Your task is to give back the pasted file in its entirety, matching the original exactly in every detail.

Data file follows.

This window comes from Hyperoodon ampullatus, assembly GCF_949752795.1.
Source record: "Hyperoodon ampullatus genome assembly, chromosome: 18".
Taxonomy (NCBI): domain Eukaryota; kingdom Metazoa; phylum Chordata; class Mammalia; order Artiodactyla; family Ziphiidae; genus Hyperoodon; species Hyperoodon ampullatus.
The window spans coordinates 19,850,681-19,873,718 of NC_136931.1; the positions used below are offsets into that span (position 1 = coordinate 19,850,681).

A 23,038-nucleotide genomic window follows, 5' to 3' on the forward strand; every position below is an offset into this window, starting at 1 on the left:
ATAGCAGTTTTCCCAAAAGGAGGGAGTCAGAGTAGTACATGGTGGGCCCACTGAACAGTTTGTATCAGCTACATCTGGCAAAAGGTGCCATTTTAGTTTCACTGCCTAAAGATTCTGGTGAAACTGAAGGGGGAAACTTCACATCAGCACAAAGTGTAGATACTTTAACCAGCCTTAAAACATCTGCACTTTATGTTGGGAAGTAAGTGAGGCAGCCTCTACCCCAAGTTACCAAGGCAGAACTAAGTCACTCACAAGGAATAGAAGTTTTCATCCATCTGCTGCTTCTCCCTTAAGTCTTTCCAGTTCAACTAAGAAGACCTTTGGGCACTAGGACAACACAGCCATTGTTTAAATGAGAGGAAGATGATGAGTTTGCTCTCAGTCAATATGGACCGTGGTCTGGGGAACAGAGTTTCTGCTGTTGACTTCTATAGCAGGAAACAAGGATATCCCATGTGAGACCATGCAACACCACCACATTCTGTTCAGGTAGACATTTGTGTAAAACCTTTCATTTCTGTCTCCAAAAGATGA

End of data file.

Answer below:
This window comes from Hyperoodon ampullatus, assembly GCF_949752795.1.
Source record: "Hyperoodon ampullatus genome assembly, chromosome: 18".
Taxonomy (NCBI): domain Eukaryota; kingdom Metazoa; phylum Chordata; class Mammalia; order Artiodactyla; family Ziphiidae; genus Hyperoodon; species Hyperoodon ampullatus.
The window spans coordinates 19,850,681-19,873,718 of NC_136931.1; the positions used below are offsets into that span (position 1 = coordinate 19,850,681).

A 23,038-nucleotide genomic window follows, 5' to 3' on the forward strand; every position below is an offset into this window, starting at 1 on the left:
ATAGCAGTTTTCCCAAAAGGAGGGAGTCAGAGTAGTACATGGTGGGCCCACTGAACAGTTTGTATCAGCTACATCTGGCAAAAGGTGCCATTTTAGTTTCACTGCCTAAAGATTCTGGTGAAACTGAAGGGGGAAACTTCACATCAGCACAAAGTGTAGATACTTTAACCAGCCTTAAAACATCTGCACTTTATGTTGGGAAGTAAGTGAGGCAGCCTCTACCCCAAGTTACCAAGGCAGAACTAAGTCACTCACAAGGAATAGAAGTTTTCATCCATCTGCTGCTTCTCCCTTAAGTCTTTCCAGTTCAACTAAGAAGACCTTTGGGCACTAGGACAACACAGCCATTGTTTAAATGAGAGGAAGATGATGAGTTTGCTCTCAGTCAATATGGACCGTGGTCTGGGGAACAGAGTTTCTGCTGTTGACTTCTATAGCAGGAAACAAGGATATCCCATGTGAGACCATGCAACACCACCACATTCTGTTCAGGTAGACATTTGTGTAAAACCTTTCATTTCTGTCTCCAAAAGATGA